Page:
Immunotherapy, thought promising, also has a number of unusual side effects that can crop up. Check out this article New Drugs, New Side Effects: Complications of Cancer Immunotherapy from the National Cancer Institute that discusses some of these problems, and why they are difficult to predict.

Precision medicine. In this approach, some type of agent (generally a small drug or an antibody) is directed at a protein that is important to the growth of the tumor. These types of drugs are used to treat a number of different types of cancer because they target key proteins that are involved in making cells cancerous across a wide range of tissues. One example of this is larotrectinib (brand name: Vitrakvi), a drug that targets specific genetic change in NTRK genes. This type of genetic change is uncommon, but does occur in a range of cancers, including head and neck cancer. Larotrectinib is approved as a treatment for head and neck cancer that is metastatic or cannot be removed with surgery and has worsened with other treatments. In the case of HPV-caused cancers, scientists are working to develop drugs that target two viral proteins, E6 and E7, that are believed to be critically important to the process by which normal cells are transformed into cancer cells. There are currently no precision medicine drugs on the market directly targeted against HPV-caused tumors, although there are some in clinical trials.

I’m generally not a big fan of looking at survival rates for various cancers, because the numbers are simply averages, and you may do better or worse than the average. How you do with your treatments will depend a lot on what stage your cancer was at when it was found, how effective the treatments are, and how well you tolerate these treatments. There is a lot of inter-individual variability, and patients diagnosed with the same cancer type and staging can and do have very different outcomes. Some patients may be eligible to participate in a clinical trial, in which a new drug or treatment is tested. In addition, advances in the treatment of many cancers have been seen in recent years, rendering these survival numbers out of date and not relevant. If you must see this info, here’s a recent summary:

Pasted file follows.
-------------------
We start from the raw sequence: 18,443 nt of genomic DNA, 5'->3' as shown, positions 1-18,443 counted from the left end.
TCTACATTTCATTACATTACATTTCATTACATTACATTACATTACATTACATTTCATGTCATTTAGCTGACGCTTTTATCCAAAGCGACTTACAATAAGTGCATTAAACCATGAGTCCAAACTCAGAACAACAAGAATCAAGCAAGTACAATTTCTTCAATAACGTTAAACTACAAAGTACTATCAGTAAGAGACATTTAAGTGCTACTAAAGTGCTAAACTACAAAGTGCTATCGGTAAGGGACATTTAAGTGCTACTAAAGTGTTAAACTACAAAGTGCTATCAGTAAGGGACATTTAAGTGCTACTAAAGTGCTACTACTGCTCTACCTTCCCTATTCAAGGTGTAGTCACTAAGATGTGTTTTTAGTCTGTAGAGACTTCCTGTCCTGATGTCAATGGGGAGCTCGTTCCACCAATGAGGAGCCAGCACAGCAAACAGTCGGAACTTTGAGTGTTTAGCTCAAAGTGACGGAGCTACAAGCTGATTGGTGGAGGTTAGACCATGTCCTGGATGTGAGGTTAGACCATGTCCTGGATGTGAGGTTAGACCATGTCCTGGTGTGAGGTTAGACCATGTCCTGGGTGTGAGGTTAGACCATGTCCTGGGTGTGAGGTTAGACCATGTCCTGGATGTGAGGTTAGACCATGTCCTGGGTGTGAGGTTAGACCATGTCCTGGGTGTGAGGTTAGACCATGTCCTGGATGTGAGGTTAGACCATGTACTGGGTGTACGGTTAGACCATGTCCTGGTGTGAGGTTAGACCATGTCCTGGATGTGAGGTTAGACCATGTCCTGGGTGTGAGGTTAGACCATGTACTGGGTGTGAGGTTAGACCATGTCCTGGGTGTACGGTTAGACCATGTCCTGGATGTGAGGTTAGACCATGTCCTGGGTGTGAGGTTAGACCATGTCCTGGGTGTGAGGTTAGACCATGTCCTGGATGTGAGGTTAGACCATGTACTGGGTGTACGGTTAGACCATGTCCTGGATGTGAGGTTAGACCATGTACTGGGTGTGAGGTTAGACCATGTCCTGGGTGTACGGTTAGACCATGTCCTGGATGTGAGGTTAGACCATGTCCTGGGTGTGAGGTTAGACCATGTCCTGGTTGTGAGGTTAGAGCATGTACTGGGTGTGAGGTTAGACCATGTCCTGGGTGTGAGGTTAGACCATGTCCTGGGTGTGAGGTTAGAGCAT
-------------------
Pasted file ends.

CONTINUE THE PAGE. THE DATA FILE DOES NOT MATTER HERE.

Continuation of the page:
Five-year relative survival for human papillomavirus-associated cancer sites (2018) Rezzaghi et al Cancer 2018;124:203-211

Post Treatment Side Effects

There are a number of potential side effects that cancer patients can experience as a part of their radiation therapy. These can be both general and specific (vary due to the various locations irradiated).

Common side effects of radiation therapy include:

Skin problems. Some people will experience dryness, itching, blistering, or peeling. Skin problems usually go away a few weeks after treatment ends. If skin damage becomes a serious problem, your doctor may change your treatment plan.

Fatigue. Feeling tired or exhausted almost all the time. Your level of fatigue often depends on your treatment plan. For example, radiation therapy combined with chemotherapy may result in more fatigue.

Long-term side effects. Most side effects go away after treatment. But some continue, come back, or develop later. These are called late effects. One example is the development of a second cancer. This is a new type of cancer that develops because of the original cancer treatment. The risk of this late effect is low. And the risk is often smaller than the benefit of treating the primary, existing cancer.

Here’s a list of some of the specific problems you might encounter, organized by the treatment areas:

Head and neck

Dry mouth (also known as xerostomia) is caused by a reduction in the flow of saliva. Details on how this arises, and what you can do to combat it, can be found here. I also came across this analysis of whether or not acupuncture can provide some measure of relief from xerostomia (dry mouth), a lack of saliva production often seen in H&N cancer patients who have been treated with radiation. A critical look at the data in this study indicates that, unfortunately, acupuncture is NOT helpful in treating this. FYI. Here's the reference: https://respectfulinsolence.com/2019/12/16/acupuncture-xerostomia-spin-negative-study/

Anorexia and cachexia

Candida (thrush) infections

Bario-reflux dysfunction

Mouth and gum sores

Difficulty swallowing

Esophageal stricture



Stiffness in the jaw


Myelodysplastic syndrome



Hair loss

Periodontal issues




A type of swelling called lymphedema

Tooth decay (dental caries)

Carotid artery stenosis

Chest area (in the case of HPV+ cancer, this would generally be to treat metastases)

Difficulty swallowing

Shortness of breath

Breast or nipple soreness